Ellie Wilson, MS, RD answers a common question about how red wine stacks up against white wine.

Q: Is there any difference between red and white wine when it comes to health?

A: There is debate about the benefits of drinking red wine versus white. Comparisons show more similarities than differences, but research has uncovered some interesting clues. A basic nutrient comparison shows each contains the same 127 calories (per 5-ounce glass) and 13 percent alcohol by volume. Vitamin and mineral content in both includes vitamin B6, potassium, iron, and magnesium, but amounts are not significant. Alcohol content and antioxidants like flavonoids and resveratrol (higher in red wine) appear to be the active components in both types of wine; alcohol can raise HDL (“good”) cholesterol, and resveratrol may limit blood clotting, but more research is needed to understand exact mechanisms.

Regardless of color, wine in moderate quantities (one glass for women, two for men) can support better sleep. Though alcohol intake is known to increase risk for cancer (see EN February 2017, page 7, Alcohol and Cancer Risk), emerging research shows that resveratrol may be a cancer-protective agent. Additionally, a recent study shows that white wine supports lung health. The American Heart Association is clear: heart benefits for wine consumption exist, but these are not great enough to recommend that non-drinkers start drinking to lower risk of chronic disease.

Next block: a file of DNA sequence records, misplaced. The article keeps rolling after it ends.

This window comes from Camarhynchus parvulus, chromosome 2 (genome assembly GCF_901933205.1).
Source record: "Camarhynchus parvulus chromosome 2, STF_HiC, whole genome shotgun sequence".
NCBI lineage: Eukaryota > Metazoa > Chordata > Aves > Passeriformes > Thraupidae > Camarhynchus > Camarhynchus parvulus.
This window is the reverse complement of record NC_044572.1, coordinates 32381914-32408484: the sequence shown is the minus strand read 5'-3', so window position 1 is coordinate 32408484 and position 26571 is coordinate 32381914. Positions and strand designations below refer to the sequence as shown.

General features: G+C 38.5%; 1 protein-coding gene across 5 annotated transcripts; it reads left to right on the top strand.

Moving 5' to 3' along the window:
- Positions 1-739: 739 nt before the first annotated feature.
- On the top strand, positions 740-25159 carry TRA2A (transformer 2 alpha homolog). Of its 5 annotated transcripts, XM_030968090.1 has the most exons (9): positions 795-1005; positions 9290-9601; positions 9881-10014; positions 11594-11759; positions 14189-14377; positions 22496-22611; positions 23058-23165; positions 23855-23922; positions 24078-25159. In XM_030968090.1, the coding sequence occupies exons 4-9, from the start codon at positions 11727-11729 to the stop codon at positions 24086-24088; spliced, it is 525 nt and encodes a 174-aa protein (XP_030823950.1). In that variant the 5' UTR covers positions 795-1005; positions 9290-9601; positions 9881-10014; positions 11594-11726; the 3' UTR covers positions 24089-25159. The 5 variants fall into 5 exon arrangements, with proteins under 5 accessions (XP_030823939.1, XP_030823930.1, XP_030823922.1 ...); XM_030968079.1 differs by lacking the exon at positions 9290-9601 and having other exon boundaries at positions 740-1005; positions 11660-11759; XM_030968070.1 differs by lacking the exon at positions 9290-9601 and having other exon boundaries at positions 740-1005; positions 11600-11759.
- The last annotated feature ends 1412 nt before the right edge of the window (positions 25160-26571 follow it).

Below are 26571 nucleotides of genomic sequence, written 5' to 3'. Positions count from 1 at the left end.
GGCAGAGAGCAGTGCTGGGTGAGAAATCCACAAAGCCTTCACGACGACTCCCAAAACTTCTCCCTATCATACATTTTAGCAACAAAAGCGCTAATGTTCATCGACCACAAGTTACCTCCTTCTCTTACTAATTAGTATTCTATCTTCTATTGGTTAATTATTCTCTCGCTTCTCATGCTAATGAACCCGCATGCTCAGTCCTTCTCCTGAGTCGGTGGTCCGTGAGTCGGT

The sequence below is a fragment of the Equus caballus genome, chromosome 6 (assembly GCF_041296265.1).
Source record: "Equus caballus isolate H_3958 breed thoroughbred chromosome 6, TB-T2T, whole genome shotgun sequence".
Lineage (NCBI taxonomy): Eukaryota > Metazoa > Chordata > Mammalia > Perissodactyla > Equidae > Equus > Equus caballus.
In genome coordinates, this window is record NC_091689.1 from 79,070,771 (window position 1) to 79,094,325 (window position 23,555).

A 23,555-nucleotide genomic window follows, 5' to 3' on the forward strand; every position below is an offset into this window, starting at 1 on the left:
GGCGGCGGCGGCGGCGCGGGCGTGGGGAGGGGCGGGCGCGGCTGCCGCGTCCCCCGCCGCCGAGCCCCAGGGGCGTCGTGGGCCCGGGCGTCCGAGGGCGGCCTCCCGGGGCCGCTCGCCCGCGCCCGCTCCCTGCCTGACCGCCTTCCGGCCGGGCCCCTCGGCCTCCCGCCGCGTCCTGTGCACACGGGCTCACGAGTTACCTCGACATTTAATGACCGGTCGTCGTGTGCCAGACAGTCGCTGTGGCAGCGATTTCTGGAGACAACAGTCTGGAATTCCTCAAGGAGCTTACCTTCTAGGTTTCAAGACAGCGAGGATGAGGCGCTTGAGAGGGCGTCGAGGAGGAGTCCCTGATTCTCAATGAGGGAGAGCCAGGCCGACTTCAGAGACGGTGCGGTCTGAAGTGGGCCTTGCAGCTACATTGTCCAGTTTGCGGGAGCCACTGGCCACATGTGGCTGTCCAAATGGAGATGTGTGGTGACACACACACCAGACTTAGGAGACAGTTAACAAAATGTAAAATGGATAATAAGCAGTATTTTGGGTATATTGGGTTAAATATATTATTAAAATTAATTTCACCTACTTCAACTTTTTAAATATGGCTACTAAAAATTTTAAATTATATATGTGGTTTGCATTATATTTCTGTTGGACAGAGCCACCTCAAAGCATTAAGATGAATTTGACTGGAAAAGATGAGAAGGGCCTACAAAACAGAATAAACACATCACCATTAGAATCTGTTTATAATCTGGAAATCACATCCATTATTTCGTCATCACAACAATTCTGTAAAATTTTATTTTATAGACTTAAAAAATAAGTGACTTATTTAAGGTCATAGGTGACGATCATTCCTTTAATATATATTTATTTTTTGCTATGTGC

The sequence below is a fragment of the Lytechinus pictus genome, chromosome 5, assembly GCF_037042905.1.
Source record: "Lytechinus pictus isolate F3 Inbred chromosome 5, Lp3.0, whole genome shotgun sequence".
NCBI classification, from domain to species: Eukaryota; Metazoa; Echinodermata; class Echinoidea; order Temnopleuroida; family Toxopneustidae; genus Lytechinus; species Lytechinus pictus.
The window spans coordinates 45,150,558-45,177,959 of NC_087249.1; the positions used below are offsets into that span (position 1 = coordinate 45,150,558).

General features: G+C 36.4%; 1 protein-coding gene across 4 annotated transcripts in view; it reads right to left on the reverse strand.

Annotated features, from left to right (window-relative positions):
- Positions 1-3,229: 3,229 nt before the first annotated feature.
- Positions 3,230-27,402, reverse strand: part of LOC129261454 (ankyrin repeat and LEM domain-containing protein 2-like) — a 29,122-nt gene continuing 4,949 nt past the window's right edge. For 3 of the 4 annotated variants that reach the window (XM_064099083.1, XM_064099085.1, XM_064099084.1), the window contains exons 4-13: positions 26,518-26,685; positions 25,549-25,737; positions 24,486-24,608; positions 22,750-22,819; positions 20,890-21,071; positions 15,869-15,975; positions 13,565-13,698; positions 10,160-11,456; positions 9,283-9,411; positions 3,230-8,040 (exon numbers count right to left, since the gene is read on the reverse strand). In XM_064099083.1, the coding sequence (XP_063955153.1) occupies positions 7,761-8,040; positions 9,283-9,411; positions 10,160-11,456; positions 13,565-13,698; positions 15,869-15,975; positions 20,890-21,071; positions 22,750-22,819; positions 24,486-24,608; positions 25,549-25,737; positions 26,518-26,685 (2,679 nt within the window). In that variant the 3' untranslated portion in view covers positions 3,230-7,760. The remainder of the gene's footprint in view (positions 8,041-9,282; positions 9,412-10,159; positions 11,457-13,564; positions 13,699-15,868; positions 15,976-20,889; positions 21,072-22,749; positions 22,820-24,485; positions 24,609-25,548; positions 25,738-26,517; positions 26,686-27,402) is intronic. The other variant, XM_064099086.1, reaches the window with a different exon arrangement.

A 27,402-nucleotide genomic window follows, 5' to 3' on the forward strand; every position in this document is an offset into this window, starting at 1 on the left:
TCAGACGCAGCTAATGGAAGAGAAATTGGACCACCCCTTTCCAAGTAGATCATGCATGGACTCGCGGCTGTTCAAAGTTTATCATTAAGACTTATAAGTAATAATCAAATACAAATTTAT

Diabetes—Moderate alcohol consumption, especially of red wine, is also tied to a lower risk for type 2 diabetes. Compared to individuals who don’t drink at all and to individuals who drink heavily, moderate drinkers have been found to have a significantly lower risk of developing diabetes. Both red wine and non-alcoholic red wine (but not gin (a hard alcohol with no polyphenols)) were found to improve blood sugar regulation and insulin sensitivity in one recent study, suggesting that it is the non-alcoholic components of red wine (mainly polyphenols) that have a beneficial effect on blood sugar and insulin function.[3]

Alzheimer’s/Dementia—In the past decade or so a number of studies have reported significantly reduced risks of either cognitive decline,  dementia, or Alzheimer’s  for those who consume  moderate amounts of alcohol including red wine  in comparison to those who don’t drink.[4] Moderate red wine consumption significantly prevents memory deterioration and the development of Alzheimer’s-type brain changes in animal studies.[5] Even for people without dementia, moderate consumption of red wine may improve brain function. Findings from the Nurses’ Health Study, a large study in women, found that women who consume moderate amounts of alcohol, including red wine, have better cognitive function.[6]